Haq was kidnapped along with Zargar from Kashmir university campus on April 6, 1990 by terrorists of the banned Jammu Kashmir Students Liberation Front, the student wing of the JKLF. Five days later, his bullet-riddled body was found in a canal near the airport.
Qamar has not seen “The Kashmir Files” but said it has no mention of people such as Haq or his secretary Zargar or Khera who also fell to the bullets of terrorists. “Those who suffered included both Hindus and Muslims of that time,” Qamar said, adding that a lot could have been done to rehabilitate those who had to leave their homes and the families of those who lost their lives.
Ghulam Nabi Shaheen, who was the provincial president of the NC, survived the attack on his life but lost his leg in a foiled blast in mid 1990s.
Reading out the list of 16 of those killed, he asked, “What wrong did we (Muslims) do? What wrong did Kashmiri Pandits commit? The youths were brainwashed wrongly in the name of Islam. Making anyone homeless, be it a Hindu, Muslim, Sikh or Christian, Islam…no religion advocates this. It is a wrong depiction of jihad.”
His residence in Srinagar is still guarded by paramilitary forces.
As Kashmir Valley became a conflict zone, the stories are many, each lived memory a building block of Kashmir’s contemporary history.
Ali Mohammed Watali was the first police officer targeted by the first batch of Pakistan-trained terrorists. They rained bullets at him at his home Srinagar’s Rajbagh locality.
Watali has refused to speak to media, but has detailed the deadly attack he survived on September 17, 1988, the first time terrorists registered their presence in the Valley, in his book “Kashmir Intifada”.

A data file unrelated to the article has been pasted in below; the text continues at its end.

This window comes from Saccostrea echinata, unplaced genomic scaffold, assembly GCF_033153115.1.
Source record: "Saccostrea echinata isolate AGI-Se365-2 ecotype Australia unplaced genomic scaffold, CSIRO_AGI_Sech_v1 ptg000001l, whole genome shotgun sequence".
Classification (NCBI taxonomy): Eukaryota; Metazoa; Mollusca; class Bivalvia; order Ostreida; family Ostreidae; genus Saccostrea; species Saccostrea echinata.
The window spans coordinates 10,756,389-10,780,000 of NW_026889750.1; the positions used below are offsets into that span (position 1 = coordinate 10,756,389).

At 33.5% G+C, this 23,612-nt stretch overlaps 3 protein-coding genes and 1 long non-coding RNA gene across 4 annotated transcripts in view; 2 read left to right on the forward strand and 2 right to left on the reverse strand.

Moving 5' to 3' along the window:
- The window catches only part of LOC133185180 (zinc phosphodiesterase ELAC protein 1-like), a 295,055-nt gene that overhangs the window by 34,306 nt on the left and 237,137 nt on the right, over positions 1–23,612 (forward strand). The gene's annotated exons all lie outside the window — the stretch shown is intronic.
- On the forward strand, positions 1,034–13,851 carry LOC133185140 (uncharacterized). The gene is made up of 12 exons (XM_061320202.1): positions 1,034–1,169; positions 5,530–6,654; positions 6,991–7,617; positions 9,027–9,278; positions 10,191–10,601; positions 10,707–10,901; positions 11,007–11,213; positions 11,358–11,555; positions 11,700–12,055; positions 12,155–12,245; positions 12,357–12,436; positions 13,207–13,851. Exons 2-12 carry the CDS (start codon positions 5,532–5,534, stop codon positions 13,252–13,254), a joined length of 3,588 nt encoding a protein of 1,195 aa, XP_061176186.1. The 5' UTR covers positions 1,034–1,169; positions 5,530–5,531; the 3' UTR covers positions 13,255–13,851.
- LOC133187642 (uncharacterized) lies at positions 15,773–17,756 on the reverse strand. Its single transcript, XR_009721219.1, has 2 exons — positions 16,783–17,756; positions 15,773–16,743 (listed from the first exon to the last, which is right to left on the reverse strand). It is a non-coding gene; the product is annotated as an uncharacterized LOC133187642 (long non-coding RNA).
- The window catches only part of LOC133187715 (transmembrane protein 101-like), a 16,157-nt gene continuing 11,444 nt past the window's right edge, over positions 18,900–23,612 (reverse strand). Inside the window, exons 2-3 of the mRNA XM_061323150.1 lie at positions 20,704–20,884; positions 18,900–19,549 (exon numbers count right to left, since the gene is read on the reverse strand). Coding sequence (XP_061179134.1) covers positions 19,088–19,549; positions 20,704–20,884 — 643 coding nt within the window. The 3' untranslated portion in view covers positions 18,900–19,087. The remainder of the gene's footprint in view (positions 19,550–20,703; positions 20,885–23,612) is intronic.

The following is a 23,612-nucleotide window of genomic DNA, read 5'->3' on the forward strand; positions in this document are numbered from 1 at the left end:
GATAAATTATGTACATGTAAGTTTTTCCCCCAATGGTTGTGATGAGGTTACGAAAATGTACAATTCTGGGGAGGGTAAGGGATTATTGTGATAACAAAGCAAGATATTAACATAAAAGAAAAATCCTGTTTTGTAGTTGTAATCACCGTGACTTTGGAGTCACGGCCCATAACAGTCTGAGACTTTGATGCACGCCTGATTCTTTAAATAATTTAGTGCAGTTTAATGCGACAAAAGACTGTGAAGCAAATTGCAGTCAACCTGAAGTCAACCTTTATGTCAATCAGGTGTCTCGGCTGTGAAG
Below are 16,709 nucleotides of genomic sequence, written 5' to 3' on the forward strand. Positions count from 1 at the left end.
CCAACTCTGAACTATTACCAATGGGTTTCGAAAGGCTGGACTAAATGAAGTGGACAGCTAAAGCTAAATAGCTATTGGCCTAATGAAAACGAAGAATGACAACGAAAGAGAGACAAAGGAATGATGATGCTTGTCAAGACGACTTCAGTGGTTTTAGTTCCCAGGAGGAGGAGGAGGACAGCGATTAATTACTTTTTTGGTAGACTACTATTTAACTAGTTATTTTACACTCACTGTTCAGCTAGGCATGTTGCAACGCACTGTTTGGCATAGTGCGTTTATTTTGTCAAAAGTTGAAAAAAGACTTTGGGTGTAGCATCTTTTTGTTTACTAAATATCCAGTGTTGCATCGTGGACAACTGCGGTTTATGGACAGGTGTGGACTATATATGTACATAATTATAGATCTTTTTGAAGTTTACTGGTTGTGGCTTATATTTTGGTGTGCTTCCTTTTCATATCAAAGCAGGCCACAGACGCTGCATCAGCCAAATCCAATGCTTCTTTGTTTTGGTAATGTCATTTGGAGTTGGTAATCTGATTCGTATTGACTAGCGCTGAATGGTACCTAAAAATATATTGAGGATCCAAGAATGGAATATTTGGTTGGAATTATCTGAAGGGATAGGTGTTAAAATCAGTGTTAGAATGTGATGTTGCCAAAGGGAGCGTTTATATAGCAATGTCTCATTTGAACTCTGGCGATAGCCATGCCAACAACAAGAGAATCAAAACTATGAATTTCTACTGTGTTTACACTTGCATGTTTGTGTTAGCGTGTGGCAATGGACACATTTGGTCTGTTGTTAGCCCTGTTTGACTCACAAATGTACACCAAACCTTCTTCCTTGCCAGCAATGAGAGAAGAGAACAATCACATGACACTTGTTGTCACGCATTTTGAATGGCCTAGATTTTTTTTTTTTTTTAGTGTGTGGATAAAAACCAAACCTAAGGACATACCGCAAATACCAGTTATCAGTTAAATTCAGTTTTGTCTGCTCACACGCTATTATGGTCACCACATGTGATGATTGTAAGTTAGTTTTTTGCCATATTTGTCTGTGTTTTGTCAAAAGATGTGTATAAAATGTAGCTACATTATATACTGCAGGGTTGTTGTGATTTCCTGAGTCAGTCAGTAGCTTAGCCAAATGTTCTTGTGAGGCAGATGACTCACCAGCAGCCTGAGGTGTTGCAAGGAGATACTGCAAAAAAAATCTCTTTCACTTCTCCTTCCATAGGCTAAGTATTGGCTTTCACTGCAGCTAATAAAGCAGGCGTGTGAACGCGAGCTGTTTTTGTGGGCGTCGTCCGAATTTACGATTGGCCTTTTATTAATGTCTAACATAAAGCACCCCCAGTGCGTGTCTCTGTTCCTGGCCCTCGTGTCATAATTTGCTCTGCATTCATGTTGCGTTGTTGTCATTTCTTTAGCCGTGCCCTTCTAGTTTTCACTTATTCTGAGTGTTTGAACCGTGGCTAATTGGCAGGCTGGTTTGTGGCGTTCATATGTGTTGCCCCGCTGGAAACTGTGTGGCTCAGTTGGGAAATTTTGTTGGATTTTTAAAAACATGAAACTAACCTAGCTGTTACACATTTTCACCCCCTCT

“…Had the militants known that none of the shouting policemen had any arms and ammunition, they would have massacred each one of them and would have succeeded in killing me and my family,” Watali writes.
On December 13, 1990, 95-year-old Maulana Mohammed Sayeed Masoodi, the second signatory after Sheikh Mohammed Abdullah for the accession of Jammu and Kashmir with India, was killed at his home in Ganderbal as he was reciting the Quran.
His is one more instance of forgetting the warriors, said his grandson Manzoor Masoodi, who has been awarded by the army for promoting peace.
As militancy raised its ugly head, nearly 80,000 families from the Valley migrated to safer places. According to government figures, 64,827 Kashmiri Pandit families have registered themselves as migrants.
As many as 14,091 civilians and 5,356 security force personnel have lost their lives since the advent of militancy in Jammu and Kashmir in the 1990s till 2020, estimates the annual report of the Ministry of Home Affairs (MHA) for 2020-21. While there is no exact number of Kashmiri Pandits killed during militancy, officials put the number at a little over 200.
According to Titu Ganjoo, legal advisor of Panun Kashmir, a group which advocates a separate homeland for displaced Kashmiri Pandits, “Moderates from the perpetrators’ own group are most able to stop genocide and therefore, they are the first to be killed. Leaders in targeted groups are the next to be murdered. That is exactly how it unravelled in Kashmir.”
PDP spokesperson Mohit Bhan added that given that there is no closure to Kashmiri Pandits killings and exodus, the pain and sufferings of the Kashmiri Muslim community over the last three decades has taken a back seat.
“Close to 11,000 and counting have been massacred the majority are Kashmiri Muslims who belong to various political, social and pro-establishment groups. “Until all these killings are not measured with the same yardstick as of Kashmiri Pandits and in an unbiased manner no effort towards reconciliation or rehabilitation will not see light of the day,” he said.

Press Trust of India

Press Trust of India is lead news agency of India